The move to the five-speed gearbox is neither here nor there, as this moderately sized V-twin doesn’t mind a spot of lugging, despite peak torque not arriving until around 6000rpm. It will pull happily, smoothly from 2000rpm, which corresponds to 60km/h, so top can be used back in the ‘burbs, though fourth is better. But equally out of town this engine is as happy beavering away at low revs as it is extending itself up top, the limiter hitting just before 8000rpm.
Our particular mount had sod all miles under its drive belt so we refrained from extending its legs until the end of our time with it. In the interim we discovered that it is enchanting enough spinning to 5000rpm, and picking up the next gear at around 4000rpm. With more miles on board we found that it was 0.4 sec slower than the Scout 69 both 0-100 and 80-120. So a mid four-second sprint time, high twos for the overtake. It is still quicker than most heavyweight cruisers out there, which means most other cruisers. There’s plenty sufficient speed to get yourself into trouble without using the upper revs but without doubt the peak of performance resides from around 5000rpm onward, the power dropping off after about 7500rpm. That also means 100 is a particularly easy-going 3300rpm, while 3600rpm sees 110 on the speedo.
Thanks to a counter-rotating balancer shaft, there are next to no tingles of note while riding at legal speeds, which makes jaunts on the Cub Scout that much more enjoyable. The riding position is rather easy going too, the drag bars not set too high, the pegs not too far forward. Manoeuvring the bike is easy enough, though a bit more in the way of lock wouldn’t hurt.
Steering isn’t especially quick but you find yourself hitting corner apexes right on the button, which helps with point to point progress on a cruiser, taking wide lines to help minimise the amount of lean you need to hold through the bends. This has a tad more than average before touchdown which is invariably at the forward-mounted pegs, unless your boots dot down first. We had a ball on this before our regular coffee break stop down the line, and couldn’t pick by memory or feel whether it was slower than the Scout 69. The 0.4sec performance difference is negligible.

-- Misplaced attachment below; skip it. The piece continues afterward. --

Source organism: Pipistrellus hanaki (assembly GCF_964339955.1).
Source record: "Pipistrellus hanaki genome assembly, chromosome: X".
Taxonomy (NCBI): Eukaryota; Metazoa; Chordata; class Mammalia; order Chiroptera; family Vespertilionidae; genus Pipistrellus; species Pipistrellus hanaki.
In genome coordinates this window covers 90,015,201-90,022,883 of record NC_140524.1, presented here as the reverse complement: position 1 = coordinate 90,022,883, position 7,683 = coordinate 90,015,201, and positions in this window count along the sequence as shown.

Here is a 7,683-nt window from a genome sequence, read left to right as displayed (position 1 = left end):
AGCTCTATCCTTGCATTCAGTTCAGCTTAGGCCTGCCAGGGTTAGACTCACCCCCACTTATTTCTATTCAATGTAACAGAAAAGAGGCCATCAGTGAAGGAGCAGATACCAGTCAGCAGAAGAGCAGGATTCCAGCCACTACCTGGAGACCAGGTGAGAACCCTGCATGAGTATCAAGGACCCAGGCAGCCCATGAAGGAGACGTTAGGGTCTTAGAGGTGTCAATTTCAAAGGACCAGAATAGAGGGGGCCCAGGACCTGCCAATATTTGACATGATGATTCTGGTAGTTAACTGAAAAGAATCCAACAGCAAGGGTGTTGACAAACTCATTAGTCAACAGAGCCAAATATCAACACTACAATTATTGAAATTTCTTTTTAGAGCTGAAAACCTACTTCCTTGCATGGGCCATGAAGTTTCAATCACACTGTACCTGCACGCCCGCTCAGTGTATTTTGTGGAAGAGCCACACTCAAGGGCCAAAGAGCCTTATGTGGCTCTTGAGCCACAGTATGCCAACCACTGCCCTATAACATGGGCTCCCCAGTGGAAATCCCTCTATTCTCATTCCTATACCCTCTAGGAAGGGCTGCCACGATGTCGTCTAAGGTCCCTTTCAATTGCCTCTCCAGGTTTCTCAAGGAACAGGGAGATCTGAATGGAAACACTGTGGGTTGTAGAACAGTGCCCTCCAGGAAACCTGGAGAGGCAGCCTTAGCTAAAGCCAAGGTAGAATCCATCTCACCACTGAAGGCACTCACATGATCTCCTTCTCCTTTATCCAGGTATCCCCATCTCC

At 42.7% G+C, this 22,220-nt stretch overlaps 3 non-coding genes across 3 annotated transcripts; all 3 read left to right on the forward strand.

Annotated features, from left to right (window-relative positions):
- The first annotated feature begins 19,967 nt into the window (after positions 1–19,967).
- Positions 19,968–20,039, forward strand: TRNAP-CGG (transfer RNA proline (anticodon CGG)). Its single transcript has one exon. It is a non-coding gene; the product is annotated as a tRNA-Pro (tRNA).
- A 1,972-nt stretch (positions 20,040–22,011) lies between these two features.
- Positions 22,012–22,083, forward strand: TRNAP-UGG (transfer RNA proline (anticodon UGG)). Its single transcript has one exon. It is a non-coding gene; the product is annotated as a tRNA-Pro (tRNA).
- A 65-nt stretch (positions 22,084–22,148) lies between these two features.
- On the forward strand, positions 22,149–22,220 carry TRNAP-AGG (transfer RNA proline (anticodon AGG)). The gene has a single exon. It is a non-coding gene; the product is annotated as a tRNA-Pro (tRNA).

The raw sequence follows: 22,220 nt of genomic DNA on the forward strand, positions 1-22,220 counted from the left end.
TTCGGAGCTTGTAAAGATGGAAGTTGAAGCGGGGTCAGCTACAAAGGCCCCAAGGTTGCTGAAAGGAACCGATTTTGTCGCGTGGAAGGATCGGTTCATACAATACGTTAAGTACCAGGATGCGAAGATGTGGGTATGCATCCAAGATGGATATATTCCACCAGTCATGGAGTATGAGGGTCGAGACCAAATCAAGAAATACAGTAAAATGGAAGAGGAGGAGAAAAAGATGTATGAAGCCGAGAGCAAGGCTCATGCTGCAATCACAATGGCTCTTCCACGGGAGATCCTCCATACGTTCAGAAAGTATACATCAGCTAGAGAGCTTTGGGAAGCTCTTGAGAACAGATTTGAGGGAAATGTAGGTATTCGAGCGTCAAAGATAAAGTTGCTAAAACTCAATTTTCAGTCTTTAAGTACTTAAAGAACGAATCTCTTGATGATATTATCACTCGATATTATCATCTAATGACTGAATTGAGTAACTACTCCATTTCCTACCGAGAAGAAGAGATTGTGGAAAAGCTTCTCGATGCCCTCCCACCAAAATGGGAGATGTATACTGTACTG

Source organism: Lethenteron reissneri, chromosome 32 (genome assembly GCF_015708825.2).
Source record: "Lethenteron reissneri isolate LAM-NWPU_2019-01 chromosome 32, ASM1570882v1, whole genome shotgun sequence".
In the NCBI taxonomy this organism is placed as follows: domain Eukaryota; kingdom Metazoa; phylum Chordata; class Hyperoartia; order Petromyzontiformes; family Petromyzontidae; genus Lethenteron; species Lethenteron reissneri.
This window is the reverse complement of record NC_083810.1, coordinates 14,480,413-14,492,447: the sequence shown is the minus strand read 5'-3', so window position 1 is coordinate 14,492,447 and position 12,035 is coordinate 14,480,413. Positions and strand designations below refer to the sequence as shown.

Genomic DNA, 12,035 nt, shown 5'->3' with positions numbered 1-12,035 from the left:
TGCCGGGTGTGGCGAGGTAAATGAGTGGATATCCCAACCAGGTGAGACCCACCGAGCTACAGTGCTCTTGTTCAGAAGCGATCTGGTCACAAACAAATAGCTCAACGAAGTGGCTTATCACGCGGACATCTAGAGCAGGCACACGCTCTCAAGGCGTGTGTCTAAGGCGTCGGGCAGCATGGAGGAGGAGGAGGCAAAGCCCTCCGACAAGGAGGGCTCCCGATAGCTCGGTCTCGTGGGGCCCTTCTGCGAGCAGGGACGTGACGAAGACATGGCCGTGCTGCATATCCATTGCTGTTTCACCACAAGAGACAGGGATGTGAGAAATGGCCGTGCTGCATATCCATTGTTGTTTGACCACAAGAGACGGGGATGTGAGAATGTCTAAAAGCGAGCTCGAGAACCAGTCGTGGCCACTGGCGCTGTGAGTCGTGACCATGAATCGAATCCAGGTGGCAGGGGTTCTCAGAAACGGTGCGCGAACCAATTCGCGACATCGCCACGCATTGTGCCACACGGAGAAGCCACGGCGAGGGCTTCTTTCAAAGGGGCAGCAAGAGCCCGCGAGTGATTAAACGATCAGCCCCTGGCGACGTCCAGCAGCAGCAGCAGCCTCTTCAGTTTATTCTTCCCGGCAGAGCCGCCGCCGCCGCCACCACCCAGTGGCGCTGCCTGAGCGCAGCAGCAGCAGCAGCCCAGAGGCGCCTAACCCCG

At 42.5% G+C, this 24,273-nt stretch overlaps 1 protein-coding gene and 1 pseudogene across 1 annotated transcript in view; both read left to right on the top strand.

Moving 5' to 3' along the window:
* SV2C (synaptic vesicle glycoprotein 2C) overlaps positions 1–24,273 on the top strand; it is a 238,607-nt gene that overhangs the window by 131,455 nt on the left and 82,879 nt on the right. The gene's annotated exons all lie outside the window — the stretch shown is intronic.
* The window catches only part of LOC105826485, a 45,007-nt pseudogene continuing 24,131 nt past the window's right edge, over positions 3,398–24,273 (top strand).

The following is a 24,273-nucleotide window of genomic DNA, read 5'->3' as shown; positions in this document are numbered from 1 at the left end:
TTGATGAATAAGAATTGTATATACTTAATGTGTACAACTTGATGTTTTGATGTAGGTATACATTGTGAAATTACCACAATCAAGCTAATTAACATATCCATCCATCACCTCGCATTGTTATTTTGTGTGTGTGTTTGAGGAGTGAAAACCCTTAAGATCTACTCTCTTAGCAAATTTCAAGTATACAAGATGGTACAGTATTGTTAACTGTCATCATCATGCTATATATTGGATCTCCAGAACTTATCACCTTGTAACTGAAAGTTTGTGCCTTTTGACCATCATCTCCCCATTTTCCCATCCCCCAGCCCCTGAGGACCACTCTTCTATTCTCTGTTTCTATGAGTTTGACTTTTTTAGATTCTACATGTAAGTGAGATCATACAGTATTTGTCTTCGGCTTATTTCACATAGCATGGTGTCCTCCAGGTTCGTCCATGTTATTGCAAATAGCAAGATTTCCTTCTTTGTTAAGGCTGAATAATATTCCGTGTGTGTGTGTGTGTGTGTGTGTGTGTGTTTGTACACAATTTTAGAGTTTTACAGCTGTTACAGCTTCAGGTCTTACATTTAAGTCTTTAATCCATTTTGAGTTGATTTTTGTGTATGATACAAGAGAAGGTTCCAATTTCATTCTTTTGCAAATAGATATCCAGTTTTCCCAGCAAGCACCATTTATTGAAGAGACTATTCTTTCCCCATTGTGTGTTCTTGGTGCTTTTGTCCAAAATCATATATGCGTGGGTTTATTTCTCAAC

On the way home, the heavens didn’t so much open as vent. We had a couple of hairy moments as a result. On a particularly slick piece of coastal road, the rear wheel started spinning up at 100km/h during gentle acceleration while completely upright. This engine really does manage decent torque production at real world revs! And while turning into a side road at slow speed, a gentle twist on the throttle had the rear wheel trying to overtake the front one. We were fortunate to stay upright, running off the road for a bit. The Kendas are better in the dry we’re thinking. So much standing water is not a good thing for any vehicle to negotiate, four wheels or two.
We thought highly of the original Scout, and this blackened example is little the worse for having lost a few cc and a cog, while it is $4k cheaper. Otherwise the Cub Scout is the same exquisite looking, fine riding machine as its 69er sib. And if you like your bikes to be jet black, there’s that colour option as well.
As before, the Scout is the world’s finest Indian; just pick the one that suits the bank balance better.
|Model||Indian Scout Sixty||Price||$17,495|
|Engine||999cc, liquid-cooled, fuel injected, V2, 58kW/89Nm||Drivetrain||5-speed, belt final drive|